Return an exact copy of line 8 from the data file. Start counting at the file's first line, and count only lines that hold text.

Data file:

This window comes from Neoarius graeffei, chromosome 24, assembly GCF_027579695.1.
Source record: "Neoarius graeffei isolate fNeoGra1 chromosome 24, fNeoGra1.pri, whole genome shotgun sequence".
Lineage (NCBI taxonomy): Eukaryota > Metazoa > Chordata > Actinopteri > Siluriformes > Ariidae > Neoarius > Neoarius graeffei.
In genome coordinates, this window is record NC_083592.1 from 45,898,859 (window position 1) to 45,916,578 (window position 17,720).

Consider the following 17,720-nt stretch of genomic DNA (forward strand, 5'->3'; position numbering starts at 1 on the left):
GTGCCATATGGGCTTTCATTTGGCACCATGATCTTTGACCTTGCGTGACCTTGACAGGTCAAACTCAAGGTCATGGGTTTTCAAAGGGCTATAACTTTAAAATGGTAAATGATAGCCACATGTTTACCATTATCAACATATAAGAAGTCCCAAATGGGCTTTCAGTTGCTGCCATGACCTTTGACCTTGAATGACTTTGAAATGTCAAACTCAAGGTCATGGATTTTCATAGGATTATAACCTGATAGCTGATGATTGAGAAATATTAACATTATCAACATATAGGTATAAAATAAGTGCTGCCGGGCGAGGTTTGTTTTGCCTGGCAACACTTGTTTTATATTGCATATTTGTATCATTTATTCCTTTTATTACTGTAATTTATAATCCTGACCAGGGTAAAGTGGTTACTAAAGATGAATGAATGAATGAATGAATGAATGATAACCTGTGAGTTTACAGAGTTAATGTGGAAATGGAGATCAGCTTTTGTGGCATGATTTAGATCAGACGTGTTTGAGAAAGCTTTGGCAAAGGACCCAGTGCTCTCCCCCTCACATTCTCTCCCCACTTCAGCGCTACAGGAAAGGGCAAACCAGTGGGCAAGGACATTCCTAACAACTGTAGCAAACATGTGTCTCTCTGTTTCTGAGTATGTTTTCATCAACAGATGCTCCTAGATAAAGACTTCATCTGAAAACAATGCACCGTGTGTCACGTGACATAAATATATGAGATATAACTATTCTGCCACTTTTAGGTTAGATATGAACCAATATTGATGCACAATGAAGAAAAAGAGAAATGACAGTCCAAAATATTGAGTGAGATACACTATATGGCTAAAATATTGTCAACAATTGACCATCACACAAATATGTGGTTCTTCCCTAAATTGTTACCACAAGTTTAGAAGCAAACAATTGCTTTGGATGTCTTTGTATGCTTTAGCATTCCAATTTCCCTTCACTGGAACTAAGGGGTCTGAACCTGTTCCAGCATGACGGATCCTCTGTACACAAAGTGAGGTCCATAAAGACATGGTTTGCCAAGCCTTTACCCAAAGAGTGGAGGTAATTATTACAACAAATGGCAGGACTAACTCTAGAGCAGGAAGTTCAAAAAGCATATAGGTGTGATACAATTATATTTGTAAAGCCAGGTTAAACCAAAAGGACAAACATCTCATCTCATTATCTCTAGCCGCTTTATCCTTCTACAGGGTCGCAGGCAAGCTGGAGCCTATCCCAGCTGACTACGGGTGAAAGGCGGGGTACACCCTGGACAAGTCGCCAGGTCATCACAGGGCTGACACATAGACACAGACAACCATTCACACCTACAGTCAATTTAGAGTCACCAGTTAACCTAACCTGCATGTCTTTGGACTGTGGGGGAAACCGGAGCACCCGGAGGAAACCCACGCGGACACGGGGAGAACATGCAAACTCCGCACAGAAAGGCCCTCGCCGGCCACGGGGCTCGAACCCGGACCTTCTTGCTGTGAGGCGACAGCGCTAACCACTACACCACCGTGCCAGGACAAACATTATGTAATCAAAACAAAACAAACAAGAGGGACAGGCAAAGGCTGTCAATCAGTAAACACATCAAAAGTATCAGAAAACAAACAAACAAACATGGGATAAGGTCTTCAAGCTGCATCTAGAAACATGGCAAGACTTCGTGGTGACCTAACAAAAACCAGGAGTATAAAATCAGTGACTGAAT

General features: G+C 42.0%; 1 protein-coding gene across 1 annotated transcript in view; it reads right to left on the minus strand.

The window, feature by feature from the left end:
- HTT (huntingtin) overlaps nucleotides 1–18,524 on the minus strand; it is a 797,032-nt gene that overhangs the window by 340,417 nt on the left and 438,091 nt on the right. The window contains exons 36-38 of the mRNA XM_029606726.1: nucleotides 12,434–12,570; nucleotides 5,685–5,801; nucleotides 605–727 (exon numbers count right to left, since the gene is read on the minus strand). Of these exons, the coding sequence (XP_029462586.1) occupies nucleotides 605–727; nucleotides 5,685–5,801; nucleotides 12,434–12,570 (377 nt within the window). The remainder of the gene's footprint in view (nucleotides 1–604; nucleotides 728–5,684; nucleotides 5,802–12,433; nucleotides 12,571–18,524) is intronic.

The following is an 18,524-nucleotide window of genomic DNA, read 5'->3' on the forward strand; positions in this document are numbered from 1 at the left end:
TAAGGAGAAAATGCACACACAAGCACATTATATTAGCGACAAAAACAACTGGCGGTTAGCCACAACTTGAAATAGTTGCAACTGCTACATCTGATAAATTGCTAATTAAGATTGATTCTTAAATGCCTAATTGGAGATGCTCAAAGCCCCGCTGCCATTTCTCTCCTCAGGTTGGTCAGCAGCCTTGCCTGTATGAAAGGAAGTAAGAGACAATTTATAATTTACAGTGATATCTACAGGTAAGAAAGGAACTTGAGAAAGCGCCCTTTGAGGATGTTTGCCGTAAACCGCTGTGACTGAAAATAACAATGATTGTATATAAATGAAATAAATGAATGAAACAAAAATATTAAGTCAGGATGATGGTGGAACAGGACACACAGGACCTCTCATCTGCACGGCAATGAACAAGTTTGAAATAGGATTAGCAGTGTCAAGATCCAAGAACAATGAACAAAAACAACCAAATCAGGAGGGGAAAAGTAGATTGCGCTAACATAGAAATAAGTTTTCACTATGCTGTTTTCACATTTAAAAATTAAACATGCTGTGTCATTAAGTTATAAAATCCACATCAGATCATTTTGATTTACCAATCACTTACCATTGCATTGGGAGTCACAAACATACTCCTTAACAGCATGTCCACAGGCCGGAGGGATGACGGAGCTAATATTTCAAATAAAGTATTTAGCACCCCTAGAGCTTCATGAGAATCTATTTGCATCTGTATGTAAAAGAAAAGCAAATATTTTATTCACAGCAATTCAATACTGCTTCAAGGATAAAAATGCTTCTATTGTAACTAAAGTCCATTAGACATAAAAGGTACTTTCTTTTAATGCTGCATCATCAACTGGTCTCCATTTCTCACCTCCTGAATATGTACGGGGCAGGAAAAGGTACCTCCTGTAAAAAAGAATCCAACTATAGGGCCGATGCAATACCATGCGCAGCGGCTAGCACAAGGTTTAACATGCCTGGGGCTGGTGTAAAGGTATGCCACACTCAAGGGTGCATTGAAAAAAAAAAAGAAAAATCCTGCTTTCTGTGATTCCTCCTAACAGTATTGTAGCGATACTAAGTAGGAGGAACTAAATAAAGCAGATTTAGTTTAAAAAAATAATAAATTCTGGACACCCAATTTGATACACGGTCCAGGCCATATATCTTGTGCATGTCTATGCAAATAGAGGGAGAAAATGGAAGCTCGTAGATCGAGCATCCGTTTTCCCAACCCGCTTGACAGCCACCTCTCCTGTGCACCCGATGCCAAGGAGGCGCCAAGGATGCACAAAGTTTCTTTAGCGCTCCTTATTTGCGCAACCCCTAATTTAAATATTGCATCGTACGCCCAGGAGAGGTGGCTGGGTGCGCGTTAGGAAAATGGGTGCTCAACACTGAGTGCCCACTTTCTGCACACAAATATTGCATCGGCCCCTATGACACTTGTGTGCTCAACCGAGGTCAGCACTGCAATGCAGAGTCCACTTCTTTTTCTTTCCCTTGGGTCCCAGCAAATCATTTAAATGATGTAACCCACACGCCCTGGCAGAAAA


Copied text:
The window, feature by feature from the left end: